“This book exemplifies the best sort of work being done on Chinese religions today. Christine Mollier expertly draws not only on published canonical sources but also on manuscript and visual material, as well as worldwide modern scholarship, to give us the most sophisticated book-length study yet produced on the textual relations between the Buddhist and Taoist traditions. She pushes past the tired, vague, and rather innocent-sounding trope of ‘influence’ to pinpoint much more complex—and fascinating—processes of textual repackaging, hybridization, adaptation, appropriation, reframing, pirating, remodeling, and transposing. Throughout, the urgent concerns of medieval Chinese people—life, health, protection, salvation—are sensitively and elegantly evoked. Anyone interested in Chinese religions, in the ways in which religious texts are formed, and in cross-religious interactions should want to read this book.”—Robert Ford Campany, University of Southern California
January 2008 / ISBN 978-0-8248-3169-1 / $55.00 (CLOTH)
Remarkably little has been written on the subject of modernism in Japanese fiction. Until now there has been neither a comprehensive survey of Japanese modernist fiction nor an anthology of translations to provide a systematic introduction. Only recently have the terms “modernism” and “modernist” become part of the standard discourse in English on modern Japanese literature and doubts concerning their authenticity vis-a-vis Western European modernism remain. This anomaly is especially ironic in view of the decidedly modan prose crafted by such well-known Japanese writers as Kawabata Yasunari, Nagai Kafu, and Tanizaki Jun’ichiro. By contrast, scholars in the visual and fine arts, architecture, and poetry readily embraced modanizumu as a key concept for describing and analyzing Japanese culture in the 1920s and 1930s.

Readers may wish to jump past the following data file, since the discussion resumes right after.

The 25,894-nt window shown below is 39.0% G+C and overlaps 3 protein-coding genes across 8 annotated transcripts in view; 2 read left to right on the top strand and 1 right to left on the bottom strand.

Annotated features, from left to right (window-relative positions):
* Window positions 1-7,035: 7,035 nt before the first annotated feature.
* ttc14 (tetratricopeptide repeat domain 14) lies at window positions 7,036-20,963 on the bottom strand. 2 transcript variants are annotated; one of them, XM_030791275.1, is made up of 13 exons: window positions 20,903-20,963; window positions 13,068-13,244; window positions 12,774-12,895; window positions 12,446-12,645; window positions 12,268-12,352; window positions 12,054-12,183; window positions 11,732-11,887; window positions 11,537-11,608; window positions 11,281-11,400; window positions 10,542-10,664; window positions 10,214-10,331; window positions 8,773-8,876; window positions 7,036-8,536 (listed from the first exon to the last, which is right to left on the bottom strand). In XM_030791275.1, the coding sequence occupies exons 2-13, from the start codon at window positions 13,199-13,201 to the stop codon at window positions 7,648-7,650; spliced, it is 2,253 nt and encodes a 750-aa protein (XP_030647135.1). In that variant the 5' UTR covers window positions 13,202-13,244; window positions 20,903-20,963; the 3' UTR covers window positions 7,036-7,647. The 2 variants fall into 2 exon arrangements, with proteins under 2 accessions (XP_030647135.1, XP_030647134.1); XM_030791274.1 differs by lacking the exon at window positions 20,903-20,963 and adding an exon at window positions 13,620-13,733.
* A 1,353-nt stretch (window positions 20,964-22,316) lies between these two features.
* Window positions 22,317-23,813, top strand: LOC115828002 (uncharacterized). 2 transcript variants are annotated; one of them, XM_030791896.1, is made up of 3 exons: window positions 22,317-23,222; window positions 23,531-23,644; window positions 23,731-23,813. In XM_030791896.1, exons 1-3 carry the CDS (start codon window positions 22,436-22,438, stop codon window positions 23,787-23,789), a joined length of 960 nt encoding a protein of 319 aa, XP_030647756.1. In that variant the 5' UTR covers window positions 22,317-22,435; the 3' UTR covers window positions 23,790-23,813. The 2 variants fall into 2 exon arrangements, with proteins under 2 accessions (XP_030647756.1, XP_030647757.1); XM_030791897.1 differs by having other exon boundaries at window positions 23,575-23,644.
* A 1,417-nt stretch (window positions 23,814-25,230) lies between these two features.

Modanizumu: Modernist Fiction from Japan, 1913–1938, compiled and edited by William J. Tyler, addresses this discrepancy by presenting in translation for the first time a collection of twenty-five stories and novellas representative of Japanese authors who worked in the modernist idiom from 1913 to 1938.
“Be prepared to rethink the nature of modern Japanese literature; or better still, simply read these often wondrous tales, some tall, some short, one after the other, and enjoy a remarkable, liberating moment in Japanese literary history.” —J. Thomas Rimer, professor emeritus of Japanese literature, University of Pittsburgh
January 2008 / ISBN 978-0-8248-3242-1 / $47.00 (CLOTH)